BUT THEN the entry for Geoffroy I goes screwy on us:

Geoffroy I and the Shroud’s "1350 AD" first carbon-date. Note the further evidence that Arizona’s first "1350 AD" radiocarbon date of the Shroud was a fraud, perpetrated by a computer hacker, allegedlyTimothy W. Linick [see future "hacking" and "Linick"], because in 1350 the Shroud was owned (and had been since ~1341) by the "perfect knight," Geoffroy I de Charny, author of three works on chivalry, whowould rather die (and did die) than go back on his word. The implicit claim by the 1988 radiocarbon dating of the Shroud, made explicit by Oxford’s Prof. Edward Hall (1924–2001):

"`There was a multi-million-pound business in making forgeries during the 14th century," he bluntly told a British Museum press conference. `Someone just got a bit of linen, faked it up and flogged it.’"[12]

that Geoffroy de Charny, was a party to a fraud in either having "faked" the Shroud (while he was almost fully occupied in fighting battles or as a prisoner of war), or paying (despite the fact that he was poor) a forger who "flogged" it to him, is manifestly absurd!

It seems a bit dishonest or it is extremely sloppy work to directly link to Ian Wilson’s book in a sentence that reads, “Note the further evidence that Arizona’s first "1350 AD" radiocarbon date of the Shroud was a fraud, perpetrated by a computer hacker, allegedly Timothy W. Linick

Colin Berry on STURP

imageWhen I finally got around to reading Colin’s latest posting, the words “Rambling Wreck” came to mind.  (Sorry for being so late getting around to Colin’s postings but timing is everything with him – one never knows if he is done or where he is rambling to).

To football fans (that is American football, Colin), the term "Ramblin’ Wreck" refers to Georgia Tech’s mascot, a 1930 Ford. But according to Wikipedia the term…

has been used to refer to students and alumni of Georgia Tech much longer than the car that now bears the name has been in existence. The expression has its origins in the late 19th century and was used originally to refer to the makeshift motorized vehicles constructed by Georgia Tech engineers employed in projects in the jungles of Central America. The Wrecks were constructed from whatever the engineers could find—mostly old tractor and automotive parts—and were kept running by the engineers’ ingenuity and creativity

imageDisabuse yourself of the idea that I am referring to Colin’s rambling wreck style of posting. (To find what he posts go to his blog and then search for the words “Put more simply.”)    I’m thinking more about how he uses an otherwise interesting write up on his experiments, Progress report on my new model for the Turin Shroud. Might the sepia body image be a surface film of nitrated protein derived from wheat glutens? to fire a broadside at STURP.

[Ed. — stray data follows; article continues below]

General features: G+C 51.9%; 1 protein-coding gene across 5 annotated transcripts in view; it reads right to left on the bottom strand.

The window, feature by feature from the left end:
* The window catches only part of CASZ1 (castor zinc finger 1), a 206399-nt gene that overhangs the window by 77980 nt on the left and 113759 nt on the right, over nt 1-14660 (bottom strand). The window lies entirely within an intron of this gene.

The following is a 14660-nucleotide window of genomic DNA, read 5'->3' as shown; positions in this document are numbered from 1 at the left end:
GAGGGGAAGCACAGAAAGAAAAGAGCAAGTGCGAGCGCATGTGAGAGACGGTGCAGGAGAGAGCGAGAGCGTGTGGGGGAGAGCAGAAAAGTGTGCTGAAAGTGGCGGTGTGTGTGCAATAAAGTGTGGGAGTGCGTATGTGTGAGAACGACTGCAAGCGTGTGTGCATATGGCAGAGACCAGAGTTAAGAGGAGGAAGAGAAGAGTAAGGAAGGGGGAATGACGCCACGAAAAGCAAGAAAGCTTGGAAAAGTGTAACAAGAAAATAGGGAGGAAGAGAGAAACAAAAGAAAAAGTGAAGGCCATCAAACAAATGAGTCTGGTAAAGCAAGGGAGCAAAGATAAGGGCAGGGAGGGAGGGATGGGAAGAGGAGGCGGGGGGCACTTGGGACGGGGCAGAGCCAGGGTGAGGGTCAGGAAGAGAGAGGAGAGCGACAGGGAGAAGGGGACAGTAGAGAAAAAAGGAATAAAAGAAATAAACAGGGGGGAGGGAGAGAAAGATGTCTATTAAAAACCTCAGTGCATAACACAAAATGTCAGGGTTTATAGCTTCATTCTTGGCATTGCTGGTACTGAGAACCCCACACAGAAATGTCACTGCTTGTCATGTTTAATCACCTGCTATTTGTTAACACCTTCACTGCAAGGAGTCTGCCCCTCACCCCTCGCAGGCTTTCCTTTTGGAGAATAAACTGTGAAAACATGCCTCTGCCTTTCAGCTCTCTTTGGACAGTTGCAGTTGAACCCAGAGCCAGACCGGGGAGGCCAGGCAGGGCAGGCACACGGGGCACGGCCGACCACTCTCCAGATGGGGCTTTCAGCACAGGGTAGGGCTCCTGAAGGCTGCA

… Put more simply, the scientist needs to have an inkling of underlying process or mechanism in order to know where to concentrate manpower and resources. Without that inkling he or she could waste years or decades thrashing around for an answer, accumulating masses of data that throw little or no light on the problem.

Folk can probably guess where this is leading – to STURP and its technology-obsessed approach to the Shroud, arriving in Turin with all that hardware, but without a single good idea about where to concentrate resources. Indeed. most of its efforts were focused on testing a dud hypothesis, something that should have been plain to see back in 1978, and indeed in 1898, namely that the Shroud might simply be  ‘just a painting’. How could Secondo Pia’s negative image possibly have been ‘just a painting’. A negative image implies an IMPRINT, one where the template determines the final image, where there is no obligatory artistic free-hand process at the final imprinting stage. One has a master template – a real person, or maybe just a statue or bas relief- that gives a slave imprint – a tone-reversed negative of the master. Why on earth would an ad hoc task force of scientists and engineers bother to focus so much effort in testing for whether the Shroud was ‘just a painting’ when the primary objective should have been to deduce the process that resulted in a negative imprint?

STURP’s prime focus should have been on deducing (a) the nature of the template and (b) the nature of the imprinting process – whether entirely passive or human-aided. In short, the project should have been one about reverse-engineering.

[…]

Colin does a bit of Monday morning quarterbacking:

That’s the optics and physics dealt with. Now for the chemistry (and botany): is the image intrinsic to the linen carbohydrates, or is it associated with an extrinsic coating ("impurity layer")? An answer to that question could be (or have been) gained by use of high resolution light or scanning electron microscopy, especially ofcross-sections of TS body image fibres. Various mechanical and/or chemical/enzymatic procedures could have been used to remove a putative impurity coating, to see what was underneath – an intact or degraded fibre, with or with its primary cell wall. (Ah yes: the PCW – an entity that somehow fails to receive a single mention in the 1981 STURP Summary despite being the most superficial part of the linen fibre, and despite having a thickness (200nm) that corresponds, approximately, with Rogers’ estimate of TS body image thickness).